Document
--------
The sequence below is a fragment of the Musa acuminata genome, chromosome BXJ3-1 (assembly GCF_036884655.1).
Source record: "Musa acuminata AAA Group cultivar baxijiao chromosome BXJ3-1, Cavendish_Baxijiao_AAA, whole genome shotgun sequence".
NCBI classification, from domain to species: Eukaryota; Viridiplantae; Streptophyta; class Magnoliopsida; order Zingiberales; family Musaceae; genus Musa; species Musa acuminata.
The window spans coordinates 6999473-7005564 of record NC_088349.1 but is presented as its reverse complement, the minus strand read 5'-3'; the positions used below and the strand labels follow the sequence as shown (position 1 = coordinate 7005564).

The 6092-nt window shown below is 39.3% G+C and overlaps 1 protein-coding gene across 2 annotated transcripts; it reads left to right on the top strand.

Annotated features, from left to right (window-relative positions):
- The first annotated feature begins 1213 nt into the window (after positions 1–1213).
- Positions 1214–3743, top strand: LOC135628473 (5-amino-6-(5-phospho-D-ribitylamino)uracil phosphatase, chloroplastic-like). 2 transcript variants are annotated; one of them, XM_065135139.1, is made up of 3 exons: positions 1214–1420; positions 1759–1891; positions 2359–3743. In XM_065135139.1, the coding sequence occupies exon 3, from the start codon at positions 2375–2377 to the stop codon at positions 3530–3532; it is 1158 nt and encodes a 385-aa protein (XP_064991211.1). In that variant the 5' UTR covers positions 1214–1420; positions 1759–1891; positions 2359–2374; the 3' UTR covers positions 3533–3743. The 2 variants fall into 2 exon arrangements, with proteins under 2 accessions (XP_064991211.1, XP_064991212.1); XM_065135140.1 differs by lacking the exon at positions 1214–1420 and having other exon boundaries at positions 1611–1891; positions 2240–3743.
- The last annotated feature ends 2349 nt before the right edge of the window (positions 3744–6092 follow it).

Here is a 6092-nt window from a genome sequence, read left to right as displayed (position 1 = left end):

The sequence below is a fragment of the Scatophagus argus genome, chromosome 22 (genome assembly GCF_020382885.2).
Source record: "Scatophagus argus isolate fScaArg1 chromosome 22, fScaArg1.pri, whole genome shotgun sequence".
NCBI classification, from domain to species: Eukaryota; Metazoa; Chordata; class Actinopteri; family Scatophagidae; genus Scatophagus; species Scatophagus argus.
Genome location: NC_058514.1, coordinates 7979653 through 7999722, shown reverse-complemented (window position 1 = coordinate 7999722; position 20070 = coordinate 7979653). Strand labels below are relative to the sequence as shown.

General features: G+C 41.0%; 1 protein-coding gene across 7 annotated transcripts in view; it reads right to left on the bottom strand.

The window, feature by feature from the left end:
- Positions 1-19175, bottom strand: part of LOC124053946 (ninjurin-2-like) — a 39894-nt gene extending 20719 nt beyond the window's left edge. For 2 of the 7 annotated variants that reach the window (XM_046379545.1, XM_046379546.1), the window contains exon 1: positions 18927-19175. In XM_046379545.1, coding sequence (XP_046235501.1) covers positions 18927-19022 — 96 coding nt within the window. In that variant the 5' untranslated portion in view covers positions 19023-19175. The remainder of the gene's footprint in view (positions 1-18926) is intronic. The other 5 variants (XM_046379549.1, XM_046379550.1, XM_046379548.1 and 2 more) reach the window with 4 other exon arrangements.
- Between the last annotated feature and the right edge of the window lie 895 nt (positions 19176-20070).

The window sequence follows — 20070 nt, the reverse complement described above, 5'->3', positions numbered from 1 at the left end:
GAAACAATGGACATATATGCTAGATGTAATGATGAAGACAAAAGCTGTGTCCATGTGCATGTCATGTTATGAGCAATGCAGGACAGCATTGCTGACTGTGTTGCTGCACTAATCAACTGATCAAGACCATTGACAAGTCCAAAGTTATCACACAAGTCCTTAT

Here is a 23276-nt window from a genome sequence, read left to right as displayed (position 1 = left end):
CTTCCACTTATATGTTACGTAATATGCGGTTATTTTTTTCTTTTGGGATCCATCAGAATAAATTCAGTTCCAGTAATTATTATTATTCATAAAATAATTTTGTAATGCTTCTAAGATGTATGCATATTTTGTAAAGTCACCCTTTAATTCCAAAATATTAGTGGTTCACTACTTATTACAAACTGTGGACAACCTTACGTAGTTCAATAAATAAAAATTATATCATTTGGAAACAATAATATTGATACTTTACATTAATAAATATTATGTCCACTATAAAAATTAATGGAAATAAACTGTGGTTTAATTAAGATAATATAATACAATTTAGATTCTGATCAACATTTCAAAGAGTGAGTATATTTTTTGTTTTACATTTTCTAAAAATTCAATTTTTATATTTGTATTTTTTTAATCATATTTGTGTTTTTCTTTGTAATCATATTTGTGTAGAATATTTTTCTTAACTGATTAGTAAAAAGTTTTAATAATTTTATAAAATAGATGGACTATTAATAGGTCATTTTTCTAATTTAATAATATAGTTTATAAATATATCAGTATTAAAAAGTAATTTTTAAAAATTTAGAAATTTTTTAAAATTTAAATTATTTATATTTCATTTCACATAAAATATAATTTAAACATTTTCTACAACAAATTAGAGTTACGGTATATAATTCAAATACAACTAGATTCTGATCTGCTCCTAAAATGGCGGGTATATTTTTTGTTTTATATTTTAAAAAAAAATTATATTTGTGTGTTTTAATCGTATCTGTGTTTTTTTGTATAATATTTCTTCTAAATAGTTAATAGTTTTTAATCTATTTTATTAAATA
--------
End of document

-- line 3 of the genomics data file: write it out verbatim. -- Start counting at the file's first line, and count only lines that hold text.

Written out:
NCBI classification, from domain to species: Eukaryota; Viridiplantae; Streptophyta; class Magnoliopsida; order Zingiberales; family Musaceae; genus Musa; species Musa acuminata.